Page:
March broke, cold and windswept here in New York. While there was a host of things to worry about, there was also something to look forward to. The season's first stripers would be arriving shortly and I would be there to greet them. These fish are dawn-breakers. They would be chasing down blue-back herring and the first glints of sun on the horizon would be all that was needed to fire them up. Knowing when the herring arrived was simple.
Each day, on the way home from work, I would drive by the beaches with a pair of binoculars in the passenger seat. If, on the horizon, I was able to glimpse the churning low white cloud that the gannets made when dive bombing schools of herring, then I knew I would be rigging up and out on the water the next morning before the sun rose.
By the second week of March, the gannet-clouds had appeared.
It had been a mild winter, so the brutality of a thirty-two-degree morning was shocking, but needed to be tolerated. The only saving grace was the lack of wind. I suited up in wools and fleeces and neoprenes in layers and strung the 9 weight. Normally, March is not as cooperative and I wind up mostly throwing blue-hued epoxy jigs and jerk baits with my spinning gear, but if and when the opportunity presents itself, I prefer the finesse of the fly rod. This is why I spent much of February preparing a box-load of flies all with a hint of blue.
My Blue Herring
The meal du jour for early season stripers. Credit Duane Raver, U.S. Fish and Wildlife Service, Public domain, via Wikimedia Commons.
My fly selection for first-light fishing in early March is fairly simple. I stick to stimulators and basic imitators. While the water is gin clear and having a good imitator is useful, most of my fish are caught right at first light so movement with a hint of color is much more important than photo-realistic accuracy. That is why my first cast fly is almost always a hollow fly.
The undulating movement of a hollow fly through the water with a hint of blue has proven the perfect combination of castability and movement. In past seasons, I have used dyed blue schlappen tied in as a tail for coloring. This coming season, with the introduction of Fish-Skull Faux Bucktail in blue, I will be adding those fibers to my natural bucktail hollows for better effect. With herring that can run up to 15 inches, I make sure I have hollows tied from a size 2 all the way up to a 3/0 on hand, but the single most productive version of this fly is tied onto a 1/0 3x long hook. While I am a hollow purist, you can't go wrong with pairing a well-tied hollow with the appropriate sized Fish-Skull Fish-Mask to create a nice finish or a Fish-Skull Baitfish Head for a weighted version.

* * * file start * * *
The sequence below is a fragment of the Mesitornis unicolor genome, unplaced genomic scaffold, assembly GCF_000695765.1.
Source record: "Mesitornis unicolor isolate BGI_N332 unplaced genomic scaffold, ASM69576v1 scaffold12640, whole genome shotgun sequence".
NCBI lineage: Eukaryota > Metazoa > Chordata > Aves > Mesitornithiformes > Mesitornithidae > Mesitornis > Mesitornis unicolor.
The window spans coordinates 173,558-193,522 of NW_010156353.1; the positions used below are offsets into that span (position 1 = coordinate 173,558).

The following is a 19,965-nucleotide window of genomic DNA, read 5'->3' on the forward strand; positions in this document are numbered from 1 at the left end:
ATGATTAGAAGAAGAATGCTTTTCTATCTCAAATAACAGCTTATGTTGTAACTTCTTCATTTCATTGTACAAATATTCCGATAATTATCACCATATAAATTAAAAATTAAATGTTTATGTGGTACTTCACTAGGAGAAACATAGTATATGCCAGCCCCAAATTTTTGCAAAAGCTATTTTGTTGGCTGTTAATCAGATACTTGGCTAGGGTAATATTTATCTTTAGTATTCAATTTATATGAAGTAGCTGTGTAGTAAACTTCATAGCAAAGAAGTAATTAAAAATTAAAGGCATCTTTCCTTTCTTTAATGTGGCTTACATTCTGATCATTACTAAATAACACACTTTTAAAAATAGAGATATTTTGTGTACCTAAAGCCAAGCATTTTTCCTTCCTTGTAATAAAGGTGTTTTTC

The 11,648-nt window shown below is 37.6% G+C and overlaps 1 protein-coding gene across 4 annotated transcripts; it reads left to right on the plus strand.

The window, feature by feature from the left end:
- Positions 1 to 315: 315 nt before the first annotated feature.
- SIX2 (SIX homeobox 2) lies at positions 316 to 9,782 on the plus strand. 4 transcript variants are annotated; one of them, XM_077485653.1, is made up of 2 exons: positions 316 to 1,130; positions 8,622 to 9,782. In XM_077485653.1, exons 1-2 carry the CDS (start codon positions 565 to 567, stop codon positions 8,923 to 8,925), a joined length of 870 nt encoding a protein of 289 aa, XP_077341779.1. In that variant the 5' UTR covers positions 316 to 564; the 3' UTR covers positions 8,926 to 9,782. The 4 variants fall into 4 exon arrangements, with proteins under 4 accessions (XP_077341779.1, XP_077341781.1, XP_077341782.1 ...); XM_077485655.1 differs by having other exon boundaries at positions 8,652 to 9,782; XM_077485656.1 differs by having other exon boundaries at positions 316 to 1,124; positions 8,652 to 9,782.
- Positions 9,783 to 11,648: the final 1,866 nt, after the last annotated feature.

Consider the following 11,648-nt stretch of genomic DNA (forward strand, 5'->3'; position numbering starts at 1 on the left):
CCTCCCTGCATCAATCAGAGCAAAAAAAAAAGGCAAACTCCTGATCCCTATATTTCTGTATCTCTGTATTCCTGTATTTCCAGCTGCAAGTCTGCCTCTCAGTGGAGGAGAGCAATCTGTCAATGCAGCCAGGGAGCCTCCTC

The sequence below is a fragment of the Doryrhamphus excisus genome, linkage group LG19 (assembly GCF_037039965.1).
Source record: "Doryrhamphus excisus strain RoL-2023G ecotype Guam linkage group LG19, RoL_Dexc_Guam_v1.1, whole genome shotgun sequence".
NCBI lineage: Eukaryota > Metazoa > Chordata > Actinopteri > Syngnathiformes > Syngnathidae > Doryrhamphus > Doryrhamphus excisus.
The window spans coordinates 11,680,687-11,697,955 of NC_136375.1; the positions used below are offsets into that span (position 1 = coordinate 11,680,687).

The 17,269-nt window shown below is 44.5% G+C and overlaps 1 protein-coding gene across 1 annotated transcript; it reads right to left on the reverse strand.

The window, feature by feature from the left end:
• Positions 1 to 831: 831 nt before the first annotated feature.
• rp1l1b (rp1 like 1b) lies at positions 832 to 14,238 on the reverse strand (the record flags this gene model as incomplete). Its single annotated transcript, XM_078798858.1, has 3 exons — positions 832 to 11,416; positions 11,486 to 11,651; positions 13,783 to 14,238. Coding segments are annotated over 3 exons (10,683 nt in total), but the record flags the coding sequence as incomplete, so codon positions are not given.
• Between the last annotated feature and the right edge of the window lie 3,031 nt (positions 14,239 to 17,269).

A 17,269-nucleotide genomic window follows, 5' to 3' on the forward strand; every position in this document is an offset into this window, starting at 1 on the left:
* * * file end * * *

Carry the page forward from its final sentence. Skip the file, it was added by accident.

This hollow fooled a nice first light March striper.
My personal recipe – the Tip of the Spear-ing fly – was originally designed for summer stripers and fluke, but works well to imitate a smaller injured herring. By combining a bead-chain for weight, a size 2 90-degree jig hook, a Fish-Mask that can be – with some "encouragement" – slipped over the bead-chain, Faux Bucktail, and natural bucktail, I've developed a Clouser-esque fly that will rise and fall and flutter like an injured baitfish.
This fly is much more effective once the sun has risen and the fish can get a better look at it. It can be scaled up, but I do find it becomes a little more chuck-and-duck once it gets above a size 1.
It was more than an hour before sunrise when I stepped back into the bay for the first time since November. The blackness of a pre-dawn March sky is different than at any other time of the year. It is softer but still holds a certain menace. In the gloom, I step cautiously knowing that winter storms have shifted the topography considerably. I shuffle my feet and bump into new boulders. I chuff when I sink a little crossing newly formed bars. I have to go by instinct and my little cheat-sheet of an indicator – If my stripping basket starts to float - I am out just far enough. Maybe a little too far, but the tide is falling so it won't be this deep for long. I am pleased to find that the sandbar that proved so productive all summer and fall is in pretty good shape even after a few good December storms. I gain a high point, strip line into my basket, survey the nothingness, and make the first cast.
I know they won't bite in the complete dark, so I take this time to shake out my arms and work through a cast that has grown stiff from lack of use. I can't see where my fly lands or how far I am casting, but I can feel the clunkiness of it, the awkward hitch at the end that I know is causing my fly to slap down instead of land softly. I avoid casting into spots where I think the fish might be cruising. It is hard to spook them in these conditions, but why risk it? I haul, I haul again, I let it loose. I can feel it getting further and better each time. There are some truly awful casts, but they are fewer and further between than I expected.
All of this in silence and darkness. I am alone and it is the complete and absolute aloneness, which allows me to focus my thoughts, tighten my control over them, so that – soon – the mechanics of casting are all that I can think of. Which is why I nearly scream and fall over when somewhere far off, a loon cries out. But, I am glad.
Dawn is breaking and with it, practice is over.
Pause for Reaction
It is still too dark for me to see where the fly lands, but I feel the cast is long, straight, and rolls just right. I am using a RIO InTouch Striper Intermediate line with a sink rate of about 1.5" a second, so I count in my head – 1,2,3 – 3 is just about right for this tide as it will put the fly about 5" or so under the surface.